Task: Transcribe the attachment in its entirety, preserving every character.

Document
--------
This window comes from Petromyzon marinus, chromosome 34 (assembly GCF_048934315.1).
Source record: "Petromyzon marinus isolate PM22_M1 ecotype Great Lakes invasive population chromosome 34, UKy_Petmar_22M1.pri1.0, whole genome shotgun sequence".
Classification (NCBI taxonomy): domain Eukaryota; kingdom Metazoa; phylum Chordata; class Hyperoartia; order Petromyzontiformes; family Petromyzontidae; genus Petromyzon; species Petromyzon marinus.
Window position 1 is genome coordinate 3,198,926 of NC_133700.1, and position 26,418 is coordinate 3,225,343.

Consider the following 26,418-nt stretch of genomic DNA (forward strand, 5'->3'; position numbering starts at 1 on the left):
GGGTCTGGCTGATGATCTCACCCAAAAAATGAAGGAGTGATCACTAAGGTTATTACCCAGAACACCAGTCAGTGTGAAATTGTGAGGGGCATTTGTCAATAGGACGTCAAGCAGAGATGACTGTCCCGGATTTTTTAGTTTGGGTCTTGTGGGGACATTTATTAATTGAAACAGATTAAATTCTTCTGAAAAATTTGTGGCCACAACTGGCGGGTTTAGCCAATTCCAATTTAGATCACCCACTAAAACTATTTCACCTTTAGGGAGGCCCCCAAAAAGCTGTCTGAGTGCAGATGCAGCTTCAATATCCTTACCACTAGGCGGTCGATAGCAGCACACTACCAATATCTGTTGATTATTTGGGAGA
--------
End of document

This window comes from Petromyzon marinus, chromosome 34 (assembly GCF_048934315.1).
Source record: "Petromyzon marinus isolate PM22_M1 ecotype Great Lakes invasive population chromosome 34, UKy_Petmar_22M1.pri1.0, whole genome shotgun sequence".
Classification (NCBI taxonomy): domain Eukaryota; kingdom Metazoa; phylum Chordata; class Hyperoartia; order Petromyzontiformes; family Petromyzontidae; genus Petromyzon; species Petromyzon marinus.
Window position 1 is genome coordinate 3,198,926 of NC_133700.1, and position 26,418 is coordinate 3,225,343.

Consider the following 26,418-nt stretch of genomic DNA (forward strand, 5'->3'; position numbering starts at 1 on the left):
GGGTCTGGCTGATGATCTCACCCAAAAAATGAAGGAGTGATCACTAAGGTTATTACCCAGAACACCAGTCAGTGTGAAATTGTGAGGGGCATTTGTCAATAGGACGTCAAGCAGAGATGACTGTCCCGGATTTTTTAGTTTGGGTCTTGTGGGGACATTTATTAATTGAAACAGATTAAATTCTTCTGAAAAATTTGTGGCCACAACTGGCGGGTTTAGCCAATTCCAATTTAGATCACCCACTAAAACTATTTCACCTTTAGGGAGGCCCCCAAAAAGCTGTCTGAGTGCAGATGCAGCTTCAATATCCTTACCACTAGGCGGTCGATAGCAGCACACTACCAATATCTGTTGATTATTTGGGAGA